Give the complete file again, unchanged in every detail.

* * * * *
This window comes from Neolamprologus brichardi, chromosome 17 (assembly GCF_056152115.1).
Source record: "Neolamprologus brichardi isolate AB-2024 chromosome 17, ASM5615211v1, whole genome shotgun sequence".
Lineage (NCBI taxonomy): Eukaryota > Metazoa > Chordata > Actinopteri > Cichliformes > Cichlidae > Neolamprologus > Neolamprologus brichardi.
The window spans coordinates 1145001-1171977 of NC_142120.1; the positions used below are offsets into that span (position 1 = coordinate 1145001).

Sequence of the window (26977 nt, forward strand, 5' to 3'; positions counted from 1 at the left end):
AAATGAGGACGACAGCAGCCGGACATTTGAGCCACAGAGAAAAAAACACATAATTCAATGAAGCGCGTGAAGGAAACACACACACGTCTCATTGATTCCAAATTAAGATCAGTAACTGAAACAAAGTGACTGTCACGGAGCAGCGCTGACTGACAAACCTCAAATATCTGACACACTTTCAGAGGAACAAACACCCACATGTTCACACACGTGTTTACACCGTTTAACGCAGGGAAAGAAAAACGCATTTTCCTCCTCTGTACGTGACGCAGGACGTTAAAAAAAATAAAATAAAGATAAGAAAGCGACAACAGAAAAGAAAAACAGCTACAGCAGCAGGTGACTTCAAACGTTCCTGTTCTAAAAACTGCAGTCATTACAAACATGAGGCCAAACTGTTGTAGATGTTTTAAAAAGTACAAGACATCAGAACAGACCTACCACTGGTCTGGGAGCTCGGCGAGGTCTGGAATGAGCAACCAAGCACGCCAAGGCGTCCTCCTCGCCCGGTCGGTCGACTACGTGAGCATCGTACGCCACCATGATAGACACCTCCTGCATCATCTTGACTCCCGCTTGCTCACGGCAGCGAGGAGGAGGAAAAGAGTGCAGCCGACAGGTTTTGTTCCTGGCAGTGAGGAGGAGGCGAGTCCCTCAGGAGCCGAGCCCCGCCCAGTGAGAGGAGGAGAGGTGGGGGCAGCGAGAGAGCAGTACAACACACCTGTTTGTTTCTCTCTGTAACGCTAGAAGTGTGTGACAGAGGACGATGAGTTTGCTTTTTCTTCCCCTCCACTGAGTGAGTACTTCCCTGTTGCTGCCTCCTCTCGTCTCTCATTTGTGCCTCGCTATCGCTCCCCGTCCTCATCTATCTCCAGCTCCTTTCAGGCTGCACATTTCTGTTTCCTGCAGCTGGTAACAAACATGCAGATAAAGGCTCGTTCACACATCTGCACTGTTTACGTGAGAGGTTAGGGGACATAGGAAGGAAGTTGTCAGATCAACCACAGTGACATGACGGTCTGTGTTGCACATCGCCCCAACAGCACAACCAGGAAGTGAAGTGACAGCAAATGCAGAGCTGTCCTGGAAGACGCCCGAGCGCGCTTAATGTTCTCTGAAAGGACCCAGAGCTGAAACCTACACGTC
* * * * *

This window comes from Neolamprologus brichardi, chromosome 17 (assembly GCF_056152115.1).
Source record: "Neolamprologus brichardi isolate AB-2024 chromosome 17, ASM5615211v1, whole genome shotgun sequence".
Lineage (NCBI taxonomy): Eukaryota > Metazoa > Chordata > Actinopteri > Cichliformes > Cichlidae > Neolamprologus > Neolamprologus brichardi.
The window spans coordinates 1145001-1171977 of NC_142120.1; the positions used below are offsets into that span (position 1 = coordinate 1145001).

Sequence of the window (26977 nt, forward strand, 5' to 3'; positions counted from 1 at the left end):
AAATGAGGACGACAGCAGCCGGACATTTGAGCCACAGAGAAAAAAACACATAATTCAATGAAGCGCGTGAAGGAAACACACACACGTCTCATTGATTCCAAATTAAGATCAGTAACTGAAACAAAGTGACTGTCACGGAGCAGCGCTGACTGACAAACCTCAAATATCTGACACACTTTCAGAGGAACAAACACCCACATGTTCACACACGTGTTTACACCGTTTAACGCAGGGAAAGAAAAACGCATTTTCCTCCTCTGTACGTGACGCAGGACGTTAAAAAAAATAAAATAAAGATAAGAAAGCGACAACAGAAAAGAAAAACAGCTACAGCAGCAGGTGACTTCAAACGTTCCTGTTCTAAAAACTGCAGTCATTACAAACATGAGGCCAAACTGTTGTAGATGTTTTAAAAAGTACAAGACATCAGAACAGACCTACCACTGGTCTGGGAGCTCGGCGAGGTCTGGAATGAGCAACCAAGCACGCCAAGGCGTCCTCCTCGCCCGGTCGGTCGACTACGTGAGCATCGTACGCCACCATGATAGACACCTCCTGCATCATCTTGACTCCCGCTTGCTCACGGCAGCGAGGAGGAGGAAAAGAGTGCAGCCGACAGGTTTTGTTCCTGGCAGTGAGGAGGAGGCGAGTCCCTCAGGAGCCGAGCCCCGCCCAGTGAGAGGAGGAGAGGTGGGGGCAGCGAGAGAGCAGTACAACACACCTGTTTGTTTCTCTCTGTAACGCTAGAAGTGTGTGACAGAGGACGATGAGTTTGCTTTTTCTTCCCCTCCACTGAGTGAGTACTTCCCTGTTGCTGCCTCCTCTCGTCTCTCATTTGTGCCTCGCTATCGCTCCCCGTCCTCATCTATCTCCAGCTCCTTTCAGGCTGCACATTTCTGTTTCCTGCAGCTGGTAACAAACATGCAGATAAAGGCTCGTTCACACATCTGCACTGTTTACGTGAGAGGTTAGGGGACATAGGAAGGAAGTTGTCAGATCAACCACAGTGACATGACGGTCTGTGTTGCACATCGCCCCAACAGCACAACCAGGAAGTGAAGTGACAGCAAATGCAGAGCTGTCCTGGAAGACGCCCGAGCGCGCTTAATGTTCTCTGAAAGGACCCAGAGCTGAAACCTACACGTC